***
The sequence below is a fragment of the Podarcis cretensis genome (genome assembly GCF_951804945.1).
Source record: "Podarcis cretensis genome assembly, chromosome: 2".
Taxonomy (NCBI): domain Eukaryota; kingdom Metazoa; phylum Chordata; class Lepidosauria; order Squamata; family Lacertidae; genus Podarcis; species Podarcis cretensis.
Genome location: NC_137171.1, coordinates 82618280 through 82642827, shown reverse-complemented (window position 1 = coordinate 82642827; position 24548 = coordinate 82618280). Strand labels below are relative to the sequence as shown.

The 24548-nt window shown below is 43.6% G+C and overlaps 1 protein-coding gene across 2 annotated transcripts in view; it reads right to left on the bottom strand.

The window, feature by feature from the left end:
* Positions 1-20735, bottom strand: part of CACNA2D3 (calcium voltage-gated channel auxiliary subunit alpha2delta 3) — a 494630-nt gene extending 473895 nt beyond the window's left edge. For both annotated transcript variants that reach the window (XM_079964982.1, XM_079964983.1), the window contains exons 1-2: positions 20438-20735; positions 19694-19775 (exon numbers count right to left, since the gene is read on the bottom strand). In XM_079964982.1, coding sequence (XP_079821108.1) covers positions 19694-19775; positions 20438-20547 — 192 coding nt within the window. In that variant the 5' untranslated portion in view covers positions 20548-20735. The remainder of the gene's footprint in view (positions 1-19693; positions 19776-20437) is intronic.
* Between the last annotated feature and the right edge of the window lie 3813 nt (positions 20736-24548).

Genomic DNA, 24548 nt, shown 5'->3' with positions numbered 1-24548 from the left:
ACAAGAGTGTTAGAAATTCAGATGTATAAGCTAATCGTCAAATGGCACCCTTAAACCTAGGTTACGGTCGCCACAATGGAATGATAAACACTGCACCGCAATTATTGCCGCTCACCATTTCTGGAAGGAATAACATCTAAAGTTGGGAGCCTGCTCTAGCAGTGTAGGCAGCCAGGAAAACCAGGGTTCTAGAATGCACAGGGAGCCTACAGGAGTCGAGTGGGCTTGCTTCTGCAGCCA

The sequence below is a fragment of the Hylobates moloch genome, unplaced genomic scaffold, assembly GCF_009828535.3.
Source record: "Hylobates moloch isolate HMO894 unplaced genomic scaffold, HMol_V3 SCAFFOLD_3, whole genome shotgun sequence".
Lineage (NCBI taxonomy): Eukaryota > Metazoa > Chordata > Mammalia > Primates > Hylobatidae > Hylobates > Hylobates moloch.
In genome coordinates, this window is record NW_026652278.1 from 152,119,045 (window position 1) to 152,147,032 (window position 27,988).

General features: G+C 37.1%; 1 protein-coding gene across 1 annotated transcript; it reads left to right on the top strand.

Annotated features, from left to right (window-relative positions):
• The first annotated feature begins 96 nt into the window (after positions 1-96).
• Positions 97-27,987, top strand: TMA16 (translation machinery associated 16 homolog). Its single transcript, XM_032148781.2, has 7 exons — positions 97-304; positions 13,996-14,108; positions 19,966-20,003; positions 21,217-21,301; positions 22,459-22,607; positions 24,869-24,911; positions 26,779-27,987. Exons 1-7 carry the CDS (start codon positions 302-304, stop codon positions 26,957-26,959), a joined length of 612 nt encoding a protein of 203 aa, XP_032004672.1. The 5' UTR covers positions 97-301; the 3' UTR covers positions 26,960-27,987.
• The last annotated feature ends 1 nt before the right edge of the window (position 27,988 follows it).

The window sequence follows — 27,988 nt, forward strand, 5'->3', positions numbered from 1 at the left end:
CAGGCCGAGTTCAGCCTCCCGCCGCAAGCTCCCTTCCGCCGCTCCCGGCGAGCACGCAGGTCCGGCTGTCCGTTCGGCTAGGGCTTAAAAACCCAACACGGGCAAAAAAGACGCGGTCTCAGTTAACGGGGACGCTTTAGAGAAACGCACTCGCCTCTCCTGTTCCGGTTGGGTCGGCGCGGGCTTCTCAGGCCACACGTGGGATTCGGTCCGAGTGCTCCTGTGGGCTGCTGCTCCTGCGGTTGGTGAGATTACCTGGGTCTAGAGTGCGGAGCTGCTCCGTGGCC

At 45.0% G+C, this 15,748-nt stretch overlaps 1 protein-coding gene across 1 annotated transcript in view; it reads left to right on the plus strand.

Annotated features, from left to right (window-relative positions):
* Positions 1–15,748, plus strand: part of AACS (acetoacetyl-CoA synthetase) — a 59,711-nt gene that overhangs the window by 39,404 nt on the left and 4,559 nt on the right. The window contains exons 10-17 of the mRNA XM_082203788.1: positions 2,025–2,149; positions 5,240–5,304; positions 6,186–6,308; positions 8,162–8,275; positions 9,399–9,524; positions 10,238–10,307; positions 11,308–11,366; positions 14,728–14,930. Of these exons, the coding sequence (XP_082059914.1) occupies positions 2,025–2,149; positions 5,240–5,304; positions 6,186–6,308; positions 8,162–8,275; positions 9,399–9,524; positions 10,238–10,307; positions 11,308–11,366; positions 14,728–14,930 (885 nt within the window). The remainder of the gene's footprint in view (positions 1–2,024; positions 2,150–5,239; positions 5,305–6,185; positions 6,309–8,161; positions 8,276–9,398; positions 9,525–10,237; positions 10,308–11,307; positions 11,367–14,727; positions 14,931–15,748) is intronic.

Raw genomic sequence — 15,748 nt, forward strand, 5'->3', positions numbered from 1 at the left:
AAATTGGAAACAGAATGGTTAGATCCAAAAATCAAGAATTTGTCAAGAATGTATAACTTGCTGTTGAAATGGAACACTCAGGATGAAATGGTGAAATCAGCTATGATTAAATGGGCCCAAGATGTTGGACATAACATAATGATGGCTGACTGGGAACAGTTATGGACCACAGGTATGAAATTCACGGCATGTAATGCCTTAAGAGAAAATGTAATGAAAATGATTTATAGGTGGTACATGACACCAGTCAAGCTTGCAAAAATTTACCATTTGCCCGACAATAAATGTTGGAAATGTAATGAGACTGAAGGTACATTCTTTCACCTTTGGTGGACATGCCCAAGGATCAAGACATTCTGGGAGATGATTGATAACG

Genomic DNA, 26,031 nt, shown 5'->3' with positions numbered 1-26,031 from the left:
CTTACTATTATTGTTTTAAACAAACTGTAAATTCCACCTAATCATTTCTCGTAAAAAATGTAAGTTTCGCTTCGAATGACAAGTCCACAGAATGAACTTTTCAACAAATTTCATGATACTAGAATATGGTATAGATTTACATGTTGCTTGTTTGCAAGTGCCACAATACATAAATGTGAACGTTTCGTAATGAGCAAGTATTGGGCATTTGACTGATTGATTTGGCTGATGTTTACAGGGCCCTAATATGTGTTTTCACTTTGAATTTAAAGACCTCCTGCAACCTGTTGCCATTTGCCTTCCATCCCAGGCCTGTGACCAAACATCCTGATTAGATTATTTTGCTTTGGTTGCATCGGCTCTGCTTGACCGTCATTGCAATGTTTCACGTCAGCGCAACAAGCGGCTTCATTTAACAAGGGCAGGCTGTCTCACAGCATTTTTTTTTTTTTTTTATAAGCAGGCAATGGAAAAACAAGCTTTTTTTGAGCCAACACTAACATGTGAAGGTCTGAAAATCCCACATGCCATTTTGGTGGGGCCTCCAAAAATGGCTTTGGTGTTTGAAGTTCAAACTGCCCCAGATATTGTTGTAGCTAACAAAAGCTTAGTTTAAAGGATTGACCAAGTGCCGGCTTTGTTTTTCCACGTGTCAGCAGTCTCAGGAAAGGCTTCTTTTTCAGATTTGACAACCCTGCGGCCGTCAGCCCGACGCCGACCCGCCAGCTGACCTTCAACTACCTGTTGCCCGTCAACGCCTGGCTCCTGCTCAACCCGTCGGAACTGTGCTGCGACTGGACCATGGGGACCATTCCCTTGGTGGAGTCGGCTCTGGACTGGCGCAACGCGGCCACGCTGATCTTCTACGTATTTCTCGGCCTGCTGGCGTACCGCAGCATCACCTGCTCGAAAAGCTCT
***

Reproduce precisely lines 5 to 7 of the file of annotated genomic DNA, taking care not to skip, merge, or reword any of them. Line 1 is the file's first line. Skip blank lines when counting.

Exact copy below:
The 24548-nt window shown below is 43.6% G+C and overlaps 1 protein-coding gene across 2 annotated transcripts in view; it reads right to left on the bottom strand.

The window, feature by feature from the left end:
* Positions 1-20735, bottom strand: part of CACNA2D3 (calcium voltage-gated channel auxiliary subunit alpha2delta 3) — a 494630-nt gene extending 473895 nt beyond the window's left edge. For both annotated transcript variants that reach the window (XM_079964982.1, XM_079964983.1), the window contains exons 1-2: positions 20438-20735; positions 19694-19775 (exon numbers count right to left, since the gene is read on the bottom strand). In XM_079964982.1, coding sequence (XP_079821108.1) covers positions 19694-19775; positions 20438-20547 — 192 coding nt within the window. In that variant the 5' untranslated portion in view covers positions 20548-20735. The remainder of the gene's footprint in view (positions 1-19693; positions 19776-20437) is intronic.